Doom Nintendo Switch review: a solid port of a modern classic

By Alex Donaldson
9 November 2017 11:07 GMT

This is a most faithful version of the 2016 game of the year contender and something of a technical marvel.

Remember Doom 64? It’s a weird, wonderful and unique little piece of Doom series history, the only ‘main’ Doom sequel not developed by id software and one exclusive to Nintendo platforms. It was the last traditional style Doom before id would take the series in a horror-driven direction, a fast-paced (by N64 standards), balls-to-the-wall shooter. Now classic Doom is back, and with it now also comes a welcome return to Nintendo platforms – though even with it in my hands it’s difficult to believe this actually works.

I mean, here’s the rub about how Doom runs on the Switch: It has a greatly reduced level of visual detail and fidelity thanks to lower-resolution textures and a 720p rendering resolution (docked or undocked, the output is the same), but, well, it runs. And it runs well, shooting for a locked 30fps and absolutely hitting it most of the time, though stutters and other performance issues are occasionally present.


Let’s be real for a second: the Switch was never going to become the definitive platform on which to play Doom 2016. That’s always going to be a high-end PC, and if you’re talking just consoles that’s surely now the Xbox One X – but none of those are anywhere near as conveniently portable as the Switch.

Infrequent frame rate issues and the occasional bug can’t really drag this down. For its stated purpose, a bit of Doom on the go, this is a perfect, impressive port – and aside from the SnapMap map-editing feature it’s also entirely feature complete.

It’s hard to believe that this high-end, current generation game is running on the tiny, portable Switch hardware. Skyrim is one thing, but that game is ultimately six years old. Doom is current and yet still manages to put in a decent performance on the Switch, something which I still find myself scratching my head in disbelief over.

More importantly, however, Doom still feels good to play. Something is lost from the halving of the frame rate from the other versions, it’s true, but in the context of being able to play this game’s campaign or excellent arcade missions on a flight or on a train it’s a trade-off I’m willing to make.

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“While on paper this is without a doubt the worst version of the game available it also comes packing a barnstorming unique selling point in the form of the Switch’s portability.”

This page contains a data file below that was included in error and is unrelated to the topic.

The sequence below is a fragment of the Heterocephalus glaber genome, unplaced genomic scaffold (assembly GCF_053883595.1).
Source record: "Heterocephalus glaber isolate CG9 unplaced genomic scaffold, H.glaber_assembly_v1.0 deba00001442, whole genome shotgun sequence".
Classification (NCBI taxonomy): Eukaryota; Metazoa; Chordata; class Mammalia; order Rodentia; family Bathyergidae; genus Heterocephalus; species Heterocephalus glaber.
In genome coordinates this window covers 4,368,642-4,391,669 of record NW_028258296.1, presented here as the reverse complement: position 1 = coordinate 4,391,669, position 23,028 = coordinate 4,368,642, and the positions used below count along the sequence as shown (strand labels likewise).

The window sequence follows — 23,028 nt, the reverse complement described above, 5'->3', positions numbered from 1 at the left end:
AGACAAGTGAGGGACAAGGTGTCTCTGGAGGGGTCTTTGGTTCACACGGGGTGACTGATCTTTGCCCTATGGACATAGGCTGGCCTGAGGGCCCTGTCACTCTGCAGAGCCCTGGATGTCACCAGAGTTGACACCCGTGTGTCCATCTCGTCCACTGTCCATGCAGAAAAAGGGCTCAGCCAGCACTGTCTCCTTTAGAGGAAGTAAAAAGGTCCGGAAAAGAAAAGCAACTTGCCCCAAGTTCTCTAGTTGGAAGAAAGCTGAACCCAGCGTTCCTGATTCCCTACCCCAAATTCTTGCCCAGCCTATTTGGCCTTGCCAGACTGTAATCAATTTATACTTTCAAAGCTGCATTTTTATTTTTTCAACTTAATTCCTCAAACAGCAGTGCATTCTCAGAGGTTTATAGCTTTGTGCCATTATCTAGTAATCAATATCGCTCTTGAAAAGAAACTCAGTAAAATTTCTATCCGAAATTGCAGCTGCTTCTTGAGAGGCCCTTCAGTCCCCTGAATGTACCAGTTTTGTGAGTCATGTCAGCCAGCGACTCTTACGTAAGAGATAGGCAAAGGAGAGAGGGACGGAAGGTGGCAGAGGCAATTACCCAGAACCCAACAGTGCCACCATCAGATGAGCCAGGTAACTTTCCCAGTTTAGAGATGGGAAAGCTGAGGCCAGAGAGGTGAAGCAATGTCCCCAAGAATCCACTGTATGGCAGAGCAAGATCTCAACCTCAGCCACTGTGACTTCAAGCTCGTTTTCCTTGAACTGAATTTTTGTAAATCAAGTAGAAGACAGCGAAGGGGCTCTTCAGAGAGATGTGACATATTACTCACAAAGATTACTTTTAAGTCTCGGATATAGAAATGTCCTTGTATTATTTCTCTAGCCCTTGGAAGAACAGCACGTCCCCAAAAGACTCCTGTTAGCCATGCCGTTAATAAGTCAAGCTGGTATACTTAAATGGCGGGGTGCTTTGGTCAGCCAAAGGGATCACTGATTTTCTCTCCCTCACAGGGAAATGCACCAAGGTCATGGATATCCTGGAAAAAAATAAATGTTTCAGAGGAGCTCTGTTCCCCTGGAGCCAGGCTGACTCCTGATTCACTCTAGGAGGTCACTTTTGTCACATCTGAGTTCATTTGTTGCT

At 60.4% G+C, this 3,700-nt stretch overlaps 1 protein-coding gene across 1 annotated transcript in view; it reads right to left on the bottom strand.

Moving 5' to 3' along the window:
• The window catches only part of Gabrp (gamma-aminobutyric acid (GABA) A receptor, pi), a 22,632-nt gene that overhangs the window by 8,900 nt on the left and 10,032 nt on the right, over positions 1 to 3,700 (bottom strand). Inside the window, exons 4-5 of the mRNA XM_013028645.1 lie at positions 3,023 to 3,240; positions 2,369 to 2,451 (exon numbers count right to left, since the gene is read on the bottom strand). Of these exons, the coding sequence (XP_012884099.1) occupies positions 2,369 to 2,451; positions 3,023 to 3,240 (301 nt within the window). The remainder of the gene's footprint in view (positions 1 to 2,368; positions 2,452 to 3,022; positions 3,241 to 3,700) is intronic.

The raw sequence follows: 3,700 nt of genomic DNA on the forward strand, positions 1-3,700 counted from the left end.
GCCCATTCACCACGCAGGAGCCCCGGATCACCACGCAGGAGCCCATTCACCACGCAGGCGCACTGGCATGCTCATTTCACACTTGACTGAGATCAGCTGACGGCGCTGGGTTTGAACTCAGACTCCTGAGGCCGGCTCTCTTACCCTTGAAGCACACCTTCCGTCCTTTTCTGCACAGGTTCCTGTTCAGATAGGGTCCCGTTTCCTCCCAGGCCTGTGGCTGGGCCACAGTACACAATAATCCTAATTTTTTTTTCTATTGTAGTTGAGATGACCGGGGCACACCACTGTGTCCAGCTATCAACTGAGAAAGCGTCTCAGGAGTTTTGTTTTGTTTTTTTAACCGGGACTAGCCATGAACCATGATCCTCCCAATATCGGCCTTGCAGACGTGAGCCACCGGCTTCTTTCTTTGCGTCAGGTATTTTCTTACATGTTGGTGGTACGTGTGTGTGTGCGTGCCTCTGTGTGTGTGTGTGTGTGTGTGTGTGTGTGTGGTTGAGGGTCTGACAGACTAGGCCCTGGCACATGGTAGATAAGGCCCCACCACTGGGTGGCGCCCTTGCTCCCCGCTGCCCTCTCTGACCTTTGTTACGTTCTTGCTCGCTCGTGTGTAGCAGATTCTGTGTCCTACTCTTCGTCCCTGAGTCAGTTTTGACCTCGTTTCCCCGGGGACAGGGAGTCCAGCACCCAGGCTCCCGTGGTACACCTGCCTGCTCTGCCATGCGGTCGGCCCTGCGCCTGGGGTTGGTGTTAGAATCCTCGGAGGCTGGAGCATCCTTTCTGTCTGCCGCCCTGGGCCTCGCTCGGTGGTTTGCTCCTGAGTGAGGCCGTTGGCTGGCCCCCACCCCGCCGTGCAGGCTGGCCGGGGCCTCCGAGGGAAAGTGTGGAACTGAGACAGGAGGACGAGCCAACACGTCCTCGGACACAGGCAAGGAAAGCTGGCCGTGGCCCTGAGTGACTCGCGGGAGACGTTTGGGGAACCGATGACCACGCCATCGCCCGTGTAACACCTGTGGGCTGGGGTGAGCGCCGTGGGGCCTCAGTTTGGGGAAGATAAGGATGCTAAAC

I have a few minor criticisms, however. The multiplayer feels as superfluous as it ever did, though on the Switch it feels even more-so: multiplayer is very likely an at-home, docked activity and the drop in performance feels to impact this side of the game more than the rip-roaring single player campaign. If you really want to play this game multiplayer you’re better off doing it on another platform, but this is still a decent value add for Switch-only owners.

For some reason the default stick sensitivity is turned way, way down and the game feels sluggish and wrong on this default setting. The moment you turn it up (and I mean by a lot: I practically doubled my sensitivity) the game starts to feel right again, with all the speed and snappy action that made this reboot of Doom so satisfying in the first place.

If you don’t know all about the game’s demon-stomping action, you might want to read our Doom review from last year based on the original PC, PS4 and Xbox One release. Everything said there still stands, but the headline is that this is a wonderfully-designed revival of the spirit of the classic Doom, even if in real moment-to-moment terms it isn’t actually all that similar.

This means that the hitscan, instant-hit weapons found in many shooters now are replaced with actual projectiles you can weave around, and the game’s real stroke of genius comes in the form of its melee, which is simultaneously a method of killing and one of the main ways you replenish your resources, including health. In order to stay alive you’re encouraged to get closer to enemies to take them down up-close and personal, but getting close thus puts you in deeper danger, creating a delicious vicious circle of demon-smashing violence. It’s brilliant.

One internet meme sort of summed up Doom’s attitude and its difficulty: it’s not quite the Dark Souls of shooters, because in Dark Souls you’re trapped in a room with deadly demons. In Doom, the demons are trapped in a room with a deadly you.


In Doom the Switch gains an adult-targeted game that Nintendo can be proud to have on their system. This is a modern classic and one of the very best games in recent memory, and while on paper this is without a doubt the worst version of the game available it also comes packing a barnstorming unique selling point in the form of the Switch’s portability. Short of lugging around some high-spec laptop this is the only way to play a game like this on the move, and that in itself is impressive. The trade-off of a drop in resolution and frame rate feels entirely worthwhile in that regard.

As for the game? Well, Doom 2016 is still utterly fantastic, the sort of thumping, compelling shooting experience that gets the blood pumping. In a time when so many shooters can feel like rote shooting galleries, Doom feels like something more – and it remains a firm recommendation for anyone who’s yet to play it on whatever platform they can get their hands on.

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